ABI Trying Not to Copy Kraft Heinz Mistakes

Dear Client:

There wasn’t a whole lot of talk on the U.S. in ABI’s earnings call yesterday, but there were a few nuggets. Most importantly, Anheuser-Busch doesn’t wish to be painted with the tainted Kraft Heinz brush, which is where the financial press has been heading this week. So as we pointed out previously, they’re being proactive AF.

On to the nuggets:

A-B is now testing “Budweiser 0.0” in some U.S. markets, ABI chief Carlos Brito said on the call.

As you have heard before, ABI’s goal is for no and low alc beer (which they define as 3.5% ABV or less) to reach 20% of their global volumes by 2025.

No and low alc brews, or NABLAB as Brito calls it, currently make up 8% of their volume globally. So still a ways to go.

What better way to try and elevate that volume than roll out a non-alc like “Budweiser 0.0” in the U.S.?

Indeed, Brito says the U.S. is part of their plan. To that end, they’re testing “Budweiser 0.0” in some U.S. markets, he said. They were heartened by good tests in Canada and “think the U.S. will also follow that trend.” [Ed. note: We believe the actual name of this particular brand is Budweiser Prohibition Brew, but Brito only referred to it as Bud 0.0 on the call. Slip up, nickname, or name change coming?]

FOCUS ON ZX AND THE HIGH END. Elsewhere, ZX Ventures and high end brands got a lot of nods on the call. For good reason…
A-B’s growth and innovation group, ZX Ventures, contributed 10% to the brewer’s global revenue growth. Besides that, their high end has “established itself as the number one growth engine of our company, responsible for 10% of our total revenue and about 30% of our revenue growth,” said Brito.

THE TOP CRAFT BREWER IN THE WORLD. In more high end highlights, Brito noted that they have solidified the position as the number one craft brewer in the world with “a portfolio of more than 35 brands across 30 countries to meet the needs of every consumer occasion.” A good example of their “success” in the craft arena too, Brito said, is the global expansion of Goose Island with brewpubs now open in Brazil, Canada, China, Mexico, South Korea, and the U.K.

ABI’s global premium segment got some love on the call as well. They estimate that the premium segment will reach 200 mill hectoliters by 2020. The segment is expected to grow about 5 times faster than the core and value segments. Good thing, because it is a “very profitable segment,” Brito said, “driving two times more revenue for every hectoliter sold.”

Brito also called out Budweiser, saying it had an “outstanding year,”growing revenue by 10% outside the U.S.

HOOKUP WITH OXXO: “MASSIVE OPPORTUNITY.” But while global premiumization is a huge focus for ABI, they’re also securing new outlets around the world, too.

We reported earlier this week on A-B’s coup with Mexico’s primary, giant c-store chain, OXXO. It’s the largest convenience chain in Latin America. So it’s a massive opportunity for the brewer, which is having to pace itself at the giant prospect.

Describing their entry, Brito said they’ll be part of the OXXO team, “a chain in which we had no sales up until this point,” beginning April.

“We’re going to introduce products in a sequenced fashion throughout December 2022. And let’s be clear,” he said, “there was no other way to do it.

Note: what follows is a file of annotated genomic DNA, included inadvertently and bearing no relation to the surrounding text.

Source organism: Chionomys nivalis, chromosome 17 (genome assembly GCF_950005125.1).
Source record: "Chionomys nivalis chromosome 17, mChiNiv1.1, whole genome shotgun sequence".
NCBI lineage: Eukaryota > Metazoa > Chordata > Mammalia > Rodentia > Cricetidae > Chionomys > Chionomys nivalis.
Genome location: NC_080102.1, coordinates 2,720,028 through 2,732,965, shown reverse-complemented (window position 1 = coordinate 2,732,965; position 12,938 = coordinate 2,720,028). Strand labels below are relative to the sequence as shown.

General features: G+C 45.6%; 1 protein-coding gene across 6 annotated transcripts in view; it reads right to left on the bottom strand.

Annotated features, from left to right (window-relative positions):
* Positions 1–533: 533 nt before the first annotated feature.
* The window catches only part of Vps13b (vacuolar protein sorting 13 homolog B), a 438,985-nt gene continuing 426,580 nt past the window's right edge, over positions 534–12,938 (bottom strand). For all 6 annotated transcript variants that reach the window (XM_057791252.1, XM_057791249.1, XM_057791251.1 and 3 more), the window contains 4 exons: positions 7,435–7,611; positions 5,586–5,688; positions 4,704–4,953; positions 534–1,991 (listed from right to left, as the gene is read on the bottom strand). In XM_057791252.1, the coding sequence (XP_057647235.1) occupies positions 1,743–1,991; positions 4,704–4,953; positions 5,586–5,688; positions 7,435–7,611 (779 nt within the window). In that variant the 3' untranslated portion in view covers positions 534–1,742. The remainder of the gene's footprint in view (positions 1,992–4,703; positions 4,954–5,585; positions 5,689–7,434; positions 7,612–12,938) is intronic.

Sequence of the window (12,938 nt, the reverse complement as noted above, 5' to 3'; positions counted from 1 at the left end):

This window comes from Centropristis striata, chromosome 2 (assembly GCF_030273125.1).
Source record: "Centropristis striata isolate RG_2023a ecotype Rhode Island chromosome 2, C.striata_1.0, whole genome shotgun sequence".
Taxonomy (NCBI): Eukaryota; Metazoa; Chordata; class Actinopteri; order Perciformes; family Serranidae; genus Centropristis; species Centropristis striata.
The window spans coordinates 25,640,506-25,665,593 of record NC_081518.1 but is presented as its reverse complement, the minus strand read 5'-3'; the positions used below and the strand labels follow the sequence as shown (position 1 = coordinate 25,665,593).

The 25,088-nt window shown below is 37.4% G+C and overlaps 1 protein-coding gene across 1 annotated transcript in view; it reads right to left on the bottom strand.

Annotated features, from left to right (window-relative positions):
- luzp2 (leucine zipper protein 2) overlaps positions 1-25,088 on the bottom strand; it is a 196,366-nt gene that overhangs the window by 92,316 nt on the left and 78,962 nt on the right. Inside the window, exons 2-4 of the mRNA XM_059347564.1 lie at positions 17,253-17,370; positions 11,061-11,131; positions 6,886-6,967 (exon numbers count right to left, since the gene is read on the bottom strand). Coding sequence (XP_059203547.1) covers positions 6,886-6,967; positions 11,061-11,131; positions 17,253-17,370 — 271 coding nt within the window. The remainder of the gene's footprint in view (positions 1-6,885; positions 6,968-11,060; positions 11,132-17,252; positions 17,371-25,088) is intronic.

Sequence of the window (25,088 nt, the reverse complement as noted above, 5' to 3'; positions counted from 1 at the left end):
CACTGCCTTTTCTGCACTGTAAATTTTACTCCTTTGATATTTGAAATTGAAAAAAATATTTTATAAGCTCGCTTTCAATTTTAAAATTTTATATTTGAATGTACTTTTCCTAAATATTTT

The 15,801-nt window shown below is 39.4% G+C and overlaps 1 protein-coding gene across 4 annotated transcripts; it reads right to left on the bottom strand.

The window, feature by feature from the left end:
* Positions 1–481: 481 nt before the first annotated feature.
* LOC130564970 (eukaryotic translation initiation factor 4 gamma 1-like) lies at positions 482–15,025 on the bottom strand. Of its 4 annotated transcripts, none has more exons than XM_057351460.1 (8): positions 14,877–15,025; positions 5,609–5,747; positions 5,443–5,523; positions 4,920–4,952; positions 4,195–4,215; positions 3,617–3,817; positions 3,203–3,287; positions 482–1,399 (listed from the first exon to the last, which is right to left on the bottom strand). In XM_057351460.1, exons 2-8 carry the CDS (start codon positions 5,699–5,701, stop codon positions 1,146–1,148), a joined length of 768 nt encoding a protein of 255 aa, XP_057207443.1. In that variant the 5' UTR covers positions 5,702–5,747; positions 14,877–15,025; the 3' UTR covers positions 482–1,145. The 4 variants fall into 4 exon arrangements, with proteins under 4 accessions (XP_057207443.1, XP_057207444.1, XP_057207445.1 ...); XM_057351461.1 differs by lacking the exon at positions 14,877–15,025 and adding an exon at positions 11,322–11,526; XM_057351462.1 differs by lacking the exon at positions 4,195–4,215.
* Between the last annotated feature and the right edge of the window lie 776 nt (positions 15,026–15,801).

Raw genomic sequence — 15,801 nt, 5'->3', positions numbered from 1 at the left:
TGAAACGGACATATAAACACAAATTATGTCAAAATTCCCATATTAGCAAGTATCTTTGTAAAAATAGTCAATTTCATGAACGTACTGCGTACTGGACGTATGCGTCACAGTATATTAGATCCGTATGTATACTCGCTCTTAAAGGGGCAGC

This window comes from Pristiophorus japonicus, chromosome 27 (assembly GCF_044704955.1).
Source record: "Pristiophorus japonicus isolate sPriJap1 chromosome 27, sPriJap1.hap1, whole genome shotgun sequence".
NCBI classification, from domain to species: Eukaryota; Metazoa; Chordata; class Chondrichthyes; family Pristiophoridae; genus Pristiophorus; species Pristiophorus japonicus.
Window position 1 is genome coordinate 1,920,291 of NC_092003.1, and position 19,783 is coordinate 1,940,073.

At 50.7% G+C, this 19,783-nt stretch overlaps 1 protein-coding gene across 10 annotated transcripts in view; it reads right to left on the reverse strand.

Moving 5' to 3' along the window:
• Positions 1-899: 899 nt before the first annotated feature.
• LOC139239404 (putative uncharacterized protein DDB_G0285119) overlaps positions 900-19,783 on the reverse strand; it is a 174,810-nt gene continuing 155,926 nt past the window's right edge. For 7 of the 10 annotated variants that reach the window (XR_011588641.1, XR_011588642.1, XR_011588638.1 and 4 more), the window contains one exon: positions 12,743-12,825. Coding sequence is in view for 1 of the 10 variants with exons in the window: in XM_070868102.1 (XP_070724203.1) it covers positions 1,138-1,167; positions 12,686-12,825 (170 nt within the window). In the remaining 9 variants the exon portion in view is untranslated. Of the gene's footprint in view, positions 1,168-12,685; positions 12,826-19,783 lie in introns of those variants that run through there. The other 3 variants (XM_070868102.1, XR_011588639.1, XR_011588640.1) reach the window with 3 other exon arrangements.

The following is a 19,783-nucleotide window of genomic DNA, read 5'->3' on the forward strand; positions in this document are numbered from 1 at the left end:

“With the amount of stores, and the amount of sales we’re counting on, we’d have to prepare in terms of production,” he said. Lucky for them, they’re “inaugurating” their new brewery in Centro next week, so they’ll be “ready with capacity, but “we also need to be ready in terms of service levels, depots, so we can start this partnership on the right foot.”

The “good thing,” he said, is they’re “starting in regions that are very important to us, like Mexico City, “a huge area where most of the consumption” in the country takes place, and a city “where they overindex in share bigtime.”

THE WHY BEHIND CUTWATER ACQUISITION. Finally, in some of the most recent A-B news: Pressed on the “why” of their recent Cutwater acquisition [see CBD 02-20-2018], Brito framed the prospect as ZX’s Modus operandi: “The idea is when we enter established categories, we try to do it in a disruptive [manner].”

With spirits they “don’t want to do enter trying to do a me-too, big brand, national brand,” rather they’re “entering with a craft mindset,” Brito said, pointing out that they did the same thing in their entrance to wine in the U.S., with Babe.

“All these things are ways to try to enter established, profitable categories with a different spin than incumbents.” Cutwater belongs in that broader framework, said Brito.


U.S. domestic beer shipments started the year off in positive territory, up 1.2% for the first month of 2019, per Beer Institute estimates. But that doesn’t necessarily mean beer made it out of Dry January unscathed.

January 2019 taxpaids were going up against a pretty easy comp, down 5.6% last January, meaning volume was up a modest 143,000 bbls over the January prior.

The gain loses a little luster too, when you add in the fact that “some suppliers reported distributors building inventories on new products, such as hard seltzers, in January in anticipation of demand growth in the coming warmer months,” as BI chief economist Michael Uhrich noted.

ED. NOTE: POSSIBLE EMAIL DISRUPTION. We will be updating our website and servers at beernet.com starting today and going through the weekend, so there may be some disruption in email, our app, and website service through Monday.

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However, this should not affect delivery of our publications via email, as that runs on a separate service. I’m sorry for the inconvenience.

Until Monday,
Harry, Jenn, and Jordan

“Always forgive your enemies; nothing annoys them so much.”

  • Oscar Wilde

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